Denver's Cannabis Literary Society Gets Lit for Lit

Ashley Picillo (from left), Amy Dawn Bourlon-Hilterbran and Lauren Devine kick off the first Cannabis Literary Society meeting.
Ashley Picillo (from left), Amy Dawn Bourlon-Hilterbran and Lauren Devine kick off the first Cannabis Literary Society meeting. Chloe Sommers
Book lovers got lit over literature at the inaugural Cannabis Literary Society author meet-and-greet book signing on May 23. The new consumption-friendly cannabis book club is the latest endeavor of marijuana patient advocate Amy Dawn Bourlon-Hilterbran, who wanted to create a safe and legal space where people could talk about the plant and also partake. Besides conversation, the private ticketed event offered homemade infused treats, including Bourlon-Hiltebran's favorite whiskey and cannabis-infused coconut oatmeal chocolate chip cookies.

Amy Dawn Bourlon-Hilterbran and Andrew Mieure from Top Shelf Budtending made a plate of delectable edibles. - CANNABIS LITERARY SOCIETY
Amy Dawn Bourlon-Hilterbran and Andrew Mieure from Top Shelf Budtending made a plate of delectable edibles.
Cannabis Literary Society
Bourlon-Hilterbran is the founder of Colorado nonprofit American Medical Refugees Foundation, creator of the viral "Talk to the 6630507 Hand" campaign, and founder and CEO of Millennium Grown. She's also Colorado state chair for CannaMoms and somehow finds time to blog for MassRoots. Her love of reading combined with her love of cannabis planted the seeds for this latest project.  “So many people don’t read books anymore," she explains. “Reading is a joy, an experience, and to be able to share that with like-minded people who love the cannabis plant makes it incredibly special.”

The Cannabis Literary Society is set to meet twice a month, once for an author meet-and-greet event with music, food and refreshments, and one for the book-club meeting. This kickoff event focused on Breaking the Grass Ceiling, a collection of interviews with some of the most successful and business-savvy women in weed. Co-authors Ashley Picillo and Lauren Devine were on hand to talk about the creating the book and to take questions from the audience.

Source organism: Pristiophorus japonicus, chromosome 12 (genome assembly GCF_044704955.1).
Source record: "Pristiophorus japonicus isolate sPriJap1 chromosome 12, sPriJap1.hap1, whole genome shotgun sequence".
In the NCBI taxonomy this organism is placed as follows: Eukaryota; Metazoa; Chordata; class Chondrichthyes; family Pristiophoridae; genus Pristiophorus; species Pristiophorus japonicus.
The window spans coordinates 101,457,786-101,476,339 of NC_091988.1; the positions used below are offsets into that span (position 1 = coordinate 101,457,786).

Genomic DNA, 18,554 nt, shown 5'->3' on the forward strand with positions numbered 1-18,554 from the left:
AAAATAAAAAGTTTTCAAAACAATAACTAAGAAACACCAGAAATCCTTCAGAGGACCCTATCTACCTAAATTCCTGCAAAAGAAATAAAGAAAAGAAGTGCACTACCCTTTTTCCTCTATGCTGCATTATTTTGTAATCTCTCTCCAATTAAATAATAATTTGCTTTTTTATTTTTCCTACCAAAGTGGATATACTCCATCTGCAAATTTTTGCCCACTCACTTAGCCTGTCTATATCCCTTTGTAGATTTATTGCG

The authors wanted the book to spark conversation and bring credibility to women who aren't often in the limelight. "Most of the women in the book are using it as a tool to start empowering conversations with other women," Picillo said. "There are women who fly under the radar and deserve to be acknowledged and celebrated."

"These are aspects of the industry that need to have the light shone on them," Bourlon-Hilterbran told the group. "Breaking the Grass Ceiling is absolutely one of those books." In the future, the club will focus on non-fiction, medical and scientific books, and personal storytelling — especially stories that highlight minorities and women.

Working with Bourlon-Hilterbran was an easy decision for the authors. “Amy has been so supportive of us, and we're lucky she allowed us to share her story in our book," Devine said. "Her perseverance and inner strength and conviction and kindness are outstanding."

This initial event raised money for the American Medical Refugees Foundation and the Kris Lewandowski Legal Fund. "People who love cannabis really love cannabis, and those who love books really love books," Bourlon-Hilterbran explained. "It's a lifetime love." It also raised attention for Picillo and Devine, who hope to conduct a women, weed and business panel at Denver Startup Week. (You can vote for their panel here.)

The club is open to lit lovers at least 21 years old. Starting July 1, memberships are $42 a month or $420 annually, and include discounts from sponsors as well as invites to industry events.

Bourlon-Hilterbran's work as a patient advocate is well known in the Colorado cannabis world. Since moving her family from Oklahoma to Colorado to get cannabis medicine for her epileptic son, she's become a pillar of the cannabis advocacy community.

The Ajoya dispensary supports Bourlon-Hilterbran's medical refugee program; the shop has a round-up program through which clients can round up their bill and have the proceeds go to American Medical Refugees. “Amy is all about advocacy, and we are strong proponents for that, as well as the legalization and normalization of cannabis,” says Ajoya spokesperson Jacob McCarthy.
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